Much as the headline would sound silly, that would be the way to present the new Tiida hatchback. Nissan has once again played magician in inventing space from nowhere, just as it has done with the Sentra Sedan. After all they are complementing cars.
UPSIDE: Stability at high speeds, Upscale interiors, Awesome space, Reasonable fuel economy
FLIPSIDE: Torque wears out early, inadequate rear lighting, interrupted radio reception
The Price: Five variants priced from AED 55000 to 77,500
Strange as it may seem, there is an inexplicable bonding between several drivers I know – both women and men – with their Tiida hatchback. Why, I could see a sparkle in the eyes of the woman who accompanies me on family drives, much as I would probably have if I had an Aston Martin parked in my garage for the weekend.
On first sight, there is nothing extraordinary about the new Tiida and it more or less keeps its shape. The new model gets a honeycomb grill just as its bigger brothers get larger headlamps, larger rear lamps and looks more sculpted.
Good for 131hp and 174 Newton Metre torque, the Tiida 1.8L isn’t really about raving revs. The ‘pure drive’ Xtronic CVT still doesn’t cut ice with many driving purists. It is very functional when it comes to the delivery of power and the climb is still noisy. So to its advantage, I should say that the Tiida delivered 11 kms per litre, which is fair for its category.
Clearly, driving pleasure in this car doesn’t come from the drive train or the unscrewed sort of steering wheel. Yet, vague as it is, it’s surprisingly agile in handling and complies quickly to your manoeuvres, keeping steady with just a hint of under-steer, and features a ‘real’ grabbable hand brake and a traction control button to play around with. The Nissan Tiida hatchback has a good turning radius which makes it easy at U-turns especially aided by its quirk of sliding back into place.
Coming to think of it, the 131 hp is ample but it is the drone of the CVT transmission that makes it feel tedious. For times when you should push its limits, there is a sport mode – it is a button on the left hand side of the gear shift in case you are lost. The gear shift, with its stocky grip, has an almost Golf like feel to it. Nice.
What’s most impressive is that the Tiida holds its stead on straights and bends, at highway speed limits and beyond. The squat stance probably is one reason; the taut suspension perhaps another. Even when I chose to push the arc with the traction control off, the Nissan Tiida maintained and regained control without jerky sweepbacks and on zig-zag maneouvers, danced along with tires screaming happily – can you beat that?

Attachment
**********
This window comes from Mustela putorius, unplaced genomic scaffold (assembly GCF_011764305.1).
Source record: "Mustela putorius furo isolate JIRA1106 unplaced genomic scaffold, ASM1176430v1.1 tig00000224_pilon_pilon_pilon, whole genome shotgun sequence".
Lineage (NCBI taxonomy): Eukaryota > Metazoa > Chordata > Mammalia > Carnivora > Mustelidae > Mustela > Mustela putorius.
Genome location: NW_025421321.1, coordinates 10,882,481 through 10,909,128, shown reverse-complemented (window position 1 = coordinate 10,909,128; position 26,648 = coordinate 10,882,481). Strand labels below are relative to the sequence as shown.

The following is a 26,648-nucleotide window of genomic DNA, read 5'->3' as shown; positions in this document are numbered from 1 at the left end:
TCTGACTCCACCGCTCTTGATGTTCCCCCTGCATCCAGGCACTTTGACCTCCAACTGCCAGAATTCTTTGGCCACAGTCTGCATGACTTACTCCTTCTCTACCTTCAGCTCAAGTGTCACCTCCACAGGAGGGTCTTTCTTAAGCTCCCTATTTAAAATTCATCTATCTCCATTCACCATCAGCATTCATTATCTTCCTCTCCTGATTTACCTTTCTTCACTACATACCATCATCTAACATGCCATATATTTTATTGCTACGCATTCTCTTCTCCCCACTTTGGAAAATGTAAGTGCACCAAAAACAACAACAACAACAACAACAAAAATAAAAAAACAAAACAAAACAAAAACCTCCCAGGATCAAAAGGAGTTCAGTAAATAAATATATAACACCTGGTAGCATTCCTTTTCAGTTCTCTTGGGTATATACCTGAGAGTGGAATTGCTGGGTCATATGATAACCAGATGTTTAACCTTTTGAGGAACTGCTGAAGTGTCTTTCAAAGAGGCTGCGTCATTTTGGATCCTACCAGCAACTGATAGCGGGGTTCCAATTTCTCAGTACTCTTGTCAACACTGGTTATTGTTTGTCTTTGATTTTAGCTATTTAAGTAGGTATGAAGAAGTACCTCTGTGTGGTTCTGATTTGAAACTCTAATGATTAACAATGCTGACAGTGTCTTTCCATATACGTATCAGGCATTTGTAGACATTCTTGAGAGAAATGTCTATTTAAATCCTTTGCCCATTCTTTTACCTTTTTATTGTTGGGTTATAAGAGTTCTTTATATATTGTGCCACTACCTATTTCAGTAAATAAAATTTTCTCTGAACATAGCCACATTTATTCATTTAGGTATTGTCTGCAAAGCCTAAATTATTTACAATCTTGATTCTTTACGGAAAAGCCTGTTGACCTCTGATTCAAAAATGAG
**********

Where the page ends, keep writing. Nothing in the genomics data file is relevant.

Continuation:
The 0 to 100 came in 9.3 seconds on the Sport mode; the braking rather efficient. While the side view mirror covers the left better than the right, blind spots are a breeze with the excellent window layouts.
Despite having nothing remarkable, the Tiida instils a strange sort of confidence which perhaps is the reason why someone I know who bought a sports car later, went on to brag about the fun she had in her Tiida. Strange car!
Cabin and Controls
Bringing back this hatchback to the market after a short break, Nissan has done its bit to make sure that nothing in its class comes anywhere close. This is perhaps the only cabin in its category that offers navigation and a rear view camera. There is a one-up feel to the cabin with its hard rubber, plenty of soft fabric and grey aluminium paneling. The seats are cosy with soft armresting notches. That said, the right armrest is fairly unusable thanks to its lower height and withdrawn position.
Navigating the six inch screen as well as the telematics are pretty easy and so is choosing your favourite radio station. But the music system itself doesn’t live up to the ‘premium-ness’. The radio had interruptions in many frequencies and is at best, passable.
With the entry level 1.6 with the fabric seats and a few options less, the Tiida is good value for money but as you attempt to raise it a class above, understandably, the price also goes up. Just as in the case of the Sentra.
Whether it’s headroom or leg room, the Tiida doesn’t lack in space but the cabin is designed like a large glass house. Yes, it makes for decent visibility but shutting out the sun especially from the front windscreen was a task which the sun visors were really not up to. So spending a few hundreds more for tinting is definitely a good option with the new Tiida.
The Tiida hatchback is arguably the most family-oriented in its category especially with its space, comfort and wide mid-seats. While there are no ISOFIX clips at the rear, there are three-point seat belts for all the passengers. The seats come with good neck support as well.
The Tiida has decent cabin storage under the armrest and side pockets, with a place for sunglasses too. Actually, the whole car looks like a big cabin with very little left for the boot. Yet, there is still enough at the tail that justifies a compact hatchback. Don’t ask me how Nissan manages it!
Anything odd about the cabin? The rear cabin lights. Positioned closer to the front, they might leave you in need of a torch when searching for something that’s fallen there!
The essential Tiida 2014 hatchback
The new Tiida hatchback remains a fun loving, practical hatchback for the family or the youth who can continue to enjoy it even when they expand their family. At the end of the drive, the question still remains, what makes Tiida such a favourite among those who share a bonding with it? I think it’s a bit of everything – confident handling, tolerable noise levels, great fuel efficiency, handy gadgetry and immediately recognizable looks. Not to mention its sort of strange reciprocity in building a bond with the driver over time.
Drive Courtesy: Nissan Middle East
Pictures: Sudeep Koshy